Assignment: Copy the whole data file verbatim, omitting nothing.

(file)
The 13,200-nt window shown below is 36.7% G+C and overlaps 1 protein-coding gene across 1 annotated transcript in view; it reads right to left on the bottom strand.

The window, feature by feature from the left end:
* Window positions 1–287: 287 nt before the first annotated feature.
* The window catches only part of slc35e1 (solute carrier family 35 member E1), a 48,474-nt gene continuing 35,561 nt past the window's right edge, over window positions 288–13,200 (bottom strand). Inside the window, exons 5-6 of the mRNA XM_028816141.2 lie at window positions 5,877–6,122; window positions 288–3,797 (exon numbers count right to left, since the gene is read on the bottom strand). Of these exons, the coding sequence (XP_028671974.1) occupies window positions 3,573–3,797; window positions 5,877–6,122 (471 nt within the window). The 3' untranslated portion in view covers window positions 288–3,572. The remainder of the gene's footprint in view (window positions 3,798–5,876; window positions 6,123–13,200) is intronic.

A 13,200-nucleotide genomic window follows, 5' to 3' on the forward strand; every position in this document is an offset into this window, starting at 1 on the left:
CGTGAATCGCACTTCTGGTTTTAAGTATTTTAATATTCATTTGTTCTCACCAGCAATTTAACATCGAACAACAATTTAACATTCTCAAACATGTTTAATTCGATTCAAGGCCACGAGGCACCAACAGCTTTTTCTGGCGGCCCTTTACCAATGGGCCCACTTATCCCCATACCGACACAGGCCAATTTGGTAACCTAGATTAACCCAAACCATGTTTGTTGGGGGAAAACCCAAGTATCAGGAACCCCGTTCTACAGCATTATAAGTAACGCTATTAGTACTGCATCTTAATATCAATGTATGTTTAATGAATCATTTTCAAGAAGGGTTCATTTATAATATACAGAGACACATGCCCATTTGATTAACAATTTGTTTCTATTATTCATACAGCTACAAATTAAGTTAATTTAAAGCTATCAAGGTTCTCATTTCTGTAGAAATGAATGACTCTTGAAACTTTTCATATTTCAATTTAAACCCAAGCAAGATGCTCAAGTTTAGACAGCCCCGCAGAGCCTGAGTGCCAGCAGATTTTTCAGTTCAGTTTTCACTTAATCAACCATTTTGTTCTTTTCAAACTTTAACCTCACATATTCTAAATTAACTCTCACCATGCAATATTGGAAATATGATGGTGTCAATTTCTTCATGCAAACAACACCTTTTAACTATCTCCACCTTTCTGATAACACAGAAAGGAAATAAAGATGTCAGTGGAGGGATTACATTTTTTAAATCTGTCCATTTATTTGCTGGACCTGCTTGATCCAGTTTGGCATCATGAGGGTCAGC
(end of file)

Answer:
The 13,200-nt window shown below is 36.7% G+C and overlaps 1 protein-coding gene across 1 annotated transcript in view; it reads right to left on the bottom strand.

The window, feature by feature from the left end:
* Window positions 1–287: 287 nt before the first annotated feature.
* The window catches only part of slc35e1 (solute carrier family 35 member E1), a 48,474-nt gene continuing 35,561 nt past the window's right edge, over window positions 288–13,200 (bottom strand). Inside the window, exons 5-6 of the mRNA XM_028816141.2 lie at window positions 5,877–6,122; window positions 288–3,797 (exon numbers count right to left, since the gene is read on the bottom strand). Of these exons, the coding sequence (XP_028671974.1) occupies window positions 3,573–3,797; window positions 5,877–6,122 (471 nt within the window). The 3' untranslated portion in view covers window positions 288–3,572. The remainder of the gene's footprint in view (window positions 3,798–5,876; window positions 6,123–13,200) is intronic.

A 13,200-nucleotide genomic window follows, 5' to 3' on the forward strand; every position in this document is an offset into this window, starting at 1 on the left:
CGTGAATCGCACTTCTGGTTTTAAGTATTTTAATATTCATTTGTTCTCACCAGCAATTTAACATCGAACAACAATTTAACATTCTCAAACATGTTTAATTCGATTCAAGGCCACGAGGCACCAACAGCTTTTTCTGGCGGCCCTTTACCAATGGGCCCACTTATCCCCATACCGACACAGGCCAATTTGGTAACCTAGATTAACCCAAACCATGTTTGTTGGGGGAAAACCCAAGTATCAGGAACCCCGTTCTACAGCATTATAAGTAACGCTATTAGTACTGCATCTTAATATCAATGTATGTTTAATGAATCATTTTCAAGAAGGGTTCATTTATAATATACAGAGACACATGCCCATTTGATTAACAATTTGTTTCTATTATTCATACAGCTACAAATTAAGTTAATTTAAAGCTATCAAGGTTCTCATTTCTGTAGAAATGAATGACTCTTGAAACTTTTCATATTTCAATTTAAACCCAAGCAAGATGCTCAAGTTTAGACAGCCCCGCAGAGCCTGAGTGCCAGCAGATTTTTCAGTTCAGTTTTCACTTAATCAACCATTTTGTTCTTTTCAAACTTTAACCTCACATATTCTAAATTAACTCTCACCATGCAATATTGGAAATATGATGGTGTCAATTTCTTCATGCAAACAACACCTTTTAACTATCTCCACCTTTCTGATAACACAGAAAGGAAATAAAGATGTCAGTGGAGGGATTACATTTTTTAAATCTGTCCATTTATTTGCTGGACCTGCTTGATCCAGTTTGGCATCATGAGGGTCAGC